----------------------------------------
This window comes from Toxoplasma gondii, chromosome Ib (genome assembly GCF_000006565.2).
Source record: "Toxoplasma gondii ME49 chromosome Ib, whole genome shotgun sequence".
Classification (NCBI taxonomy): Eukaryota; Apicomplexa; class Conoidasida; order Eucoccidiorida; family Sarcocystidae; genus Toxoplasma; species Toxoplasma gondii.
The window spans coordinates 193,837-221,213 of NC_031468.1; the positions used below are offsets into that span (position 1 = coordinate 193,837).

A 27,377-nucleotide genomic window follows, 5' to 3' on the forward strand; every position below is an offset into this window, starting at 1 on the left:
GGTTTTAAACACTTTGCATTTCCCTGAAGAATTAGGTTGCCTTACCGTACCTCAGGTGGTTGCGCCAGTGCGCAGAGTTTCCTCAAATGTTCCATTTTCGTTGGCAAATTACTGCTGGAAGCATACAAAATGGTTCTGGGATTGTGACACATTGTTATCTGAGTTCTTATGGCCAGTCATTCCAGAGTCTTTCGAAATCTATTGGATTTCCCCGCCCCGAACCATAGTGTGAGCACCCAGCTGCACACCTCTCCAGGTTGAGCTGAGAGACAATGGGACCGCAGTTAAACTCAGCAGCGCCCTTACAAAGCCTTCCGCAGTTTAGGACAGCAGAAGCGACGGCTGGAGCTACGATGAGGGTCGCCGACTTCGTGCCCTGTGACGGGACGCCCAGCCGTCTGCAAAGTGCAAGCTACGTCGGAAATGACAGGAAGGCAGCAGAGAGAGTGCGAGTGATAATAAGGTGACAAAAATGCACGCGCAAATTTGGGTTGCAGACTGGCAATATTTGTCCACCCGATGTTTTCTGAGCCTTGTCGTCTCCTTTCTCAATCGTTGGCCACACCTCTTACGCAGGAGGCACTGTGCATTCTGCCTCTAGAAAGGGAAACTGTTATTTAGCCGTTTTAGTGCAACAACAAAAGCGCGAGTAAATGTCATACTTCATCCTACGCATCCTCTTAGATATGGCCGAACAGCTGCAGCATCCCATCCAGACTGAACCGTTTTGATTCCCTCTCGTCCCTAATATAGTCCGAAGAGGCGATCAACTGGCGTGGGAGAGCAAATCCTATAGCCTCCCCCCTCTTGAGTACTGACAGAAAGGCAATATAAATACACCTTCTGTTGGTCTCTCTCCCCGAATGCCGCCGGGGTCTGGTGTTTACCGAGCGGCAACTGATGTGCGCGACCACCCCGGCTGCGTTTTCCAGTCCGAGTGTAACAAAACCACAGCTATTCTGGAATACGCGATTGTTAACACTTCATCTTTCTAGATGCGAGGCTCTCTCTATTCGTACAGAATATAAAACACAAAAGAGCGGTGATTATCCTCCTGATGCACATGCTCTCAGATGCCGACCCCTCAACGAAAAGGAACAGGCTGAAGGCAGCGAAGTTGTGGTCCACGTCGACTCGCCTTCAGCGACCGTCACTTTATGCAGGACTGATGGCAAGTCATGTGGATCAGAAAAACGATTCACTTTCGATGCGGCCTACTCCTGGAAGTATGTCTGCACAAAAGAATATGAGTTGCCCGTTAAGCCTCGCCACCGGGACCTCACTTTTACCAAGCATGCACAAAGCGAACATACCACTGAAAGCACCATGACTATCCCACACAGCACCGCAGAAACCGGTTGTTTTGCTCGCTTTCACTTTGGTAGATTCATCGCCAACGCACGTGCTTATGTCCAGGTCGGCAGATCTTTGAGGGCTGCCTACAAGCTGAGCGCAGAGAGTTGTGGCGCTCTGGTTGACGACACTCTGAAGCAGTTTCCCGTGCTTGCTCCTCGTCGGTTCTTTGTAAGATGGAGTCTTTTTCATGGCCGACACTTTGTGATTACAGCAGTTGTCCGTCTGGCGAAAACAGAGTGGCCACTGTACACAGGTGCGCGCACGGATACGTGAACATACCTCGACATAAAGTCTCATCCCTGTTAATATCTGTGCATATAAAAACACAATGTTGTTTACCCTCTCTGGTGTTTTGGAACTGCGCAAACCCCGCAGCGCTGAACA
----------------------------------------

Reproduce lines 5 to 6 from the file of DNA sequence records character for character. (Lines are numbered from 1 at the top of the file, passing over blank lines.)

A 27,377-nucleotide genomic window follows, 5' to 3' on the forward strand; every position below is an offset into this window, starting at 1 on the left:
GGTTTTAAACACTTTGCATTTCCCTGAAGAATTAGGTTGCCTTACCGTACCTCAGGTGGTTGCGCCAGTGCGCAGAGTTTCCTCAAATGTTCCATTTTCGTTGGCAAATTACTGCTGGAAGCATACAAAATGGTTCTGGGATTGTGACACATTGTTATCTGAGTTCTTATGGCCAGTCATTCCAGAGTCTTTCGAAATCTATTGGATTTCCCCGCCCCGAACCATAGTGTGAGCACCCAGCTGCACACCTCTCCAGGTTGAGCTGAGAGACAATGGGACCGCAGTTAAACTCAGCAGCGCCCTTACAAAGCCTTCCGCAGTTTAGGACAGCAGAAGCGACGGCTGGAGCTACGATGAGGGTCGCCGACTTCGTGCCCTGTGACGGGACGCCCAGCCGTCTGCAAAGTGCAAGCTACGTCGGAAATGACAGGAAGGCAGCAGAGAGAGTGCGAGTGATAATAAGGTGACAAAAATGCACGCGCAAATTTGGGTTGCAGACTGGCAATATTTGTCCACCCGATGTTTTCTGAGCCTTGTCGTCTCCTTTCTCAATCGTTGGCCACACCTCTTACGCAGGAGGCACTGTGCATTCTGCCTCTAGAAAGGGAAACTGTTATTTAGCCGTTTTAGTGCAACAACAAAAGCGCGAGTAAATGTCATACTTCATCCTACGCATCCTCTTAGATATGGCCGAACAGCTGCAGCATCCCATCCAGACTGAACCGTTTTGATTCCCTCTCGTCCCTAATATAGTCCGAAGAGGCGATCAACTGGCGTGGGAGAGCAAATCCTATAGCCTCCCCCCTCTTGAGTACTGACAGAAAGGCAATATAAATACACCTTCTGTTGGTCTCTCTCCCCGAATGCCGCCGGGGTCTGGTGTTTACCGAGCGGCAACTGATGTGCGCGACCACCCCGGCTGCGTTTTCCAGTCCGAGTGTAACAAAACCACAGCTATTCTGGAATACGCGATTGTTAACACTTCATCTTTCTAGATGCGAGGCTCTCTCTATTCGTACAGAATATAAAACACAAAAGAGCGGTGATTATCCTCCTGATGCACATGCTCTCAGATGCCGACCCCTCAACGAAAAGGAACAGGCTGAAGGCAGCGAAGTTGTGGTCCACGTCGACTCGCCTTCAGCGACCGTCACTTTATGCAGGACTGATGGCAAGTCATGTGGATCAGAAAAACGATTCACTTTCGATGCGGCCTACTCCTGGAAGTATGTCTGCACAAAAGAATATGAGTTGCCCGTTAAGCCTCGCCACCGGGACCTCACTTTTACCAAGCATGCACAAAGCGAACATACCACTGAAAGCACCATGACTATCCCACACAGCACCGCAGAAACCGGTTGTTTTGCTCGCTTTCACTTTGGTAGATTCATCGCCAACGCACGTGCTTATGTCCAGGTCGGCAGATCTTTGAGGGCTGCCTACAAGCTGAGCGCAGAGAGTTGTGGCGCTCTGGTTGACGACACTCTGAAGCAGTTTCCCGTGCTTGCTCCTCGTCGGTTCTTTGTAAGATGGAGTCTTTTTCATGGCCGACACTTTGTGATTACAGCAGTTGTCCGTCTGGCGAAAACAGAGTGGCCACTGTACACAGGTGCGCGCACGGATACGTGAACATACCTCGACATAAAGTCTCATCCCTGTTAATATCTGTGCATATAAAAACACAATGTTGTTTACCCTCTCTGGTGTTTTGGAACTGCGCAAACCCCGCAGCGCTGAACA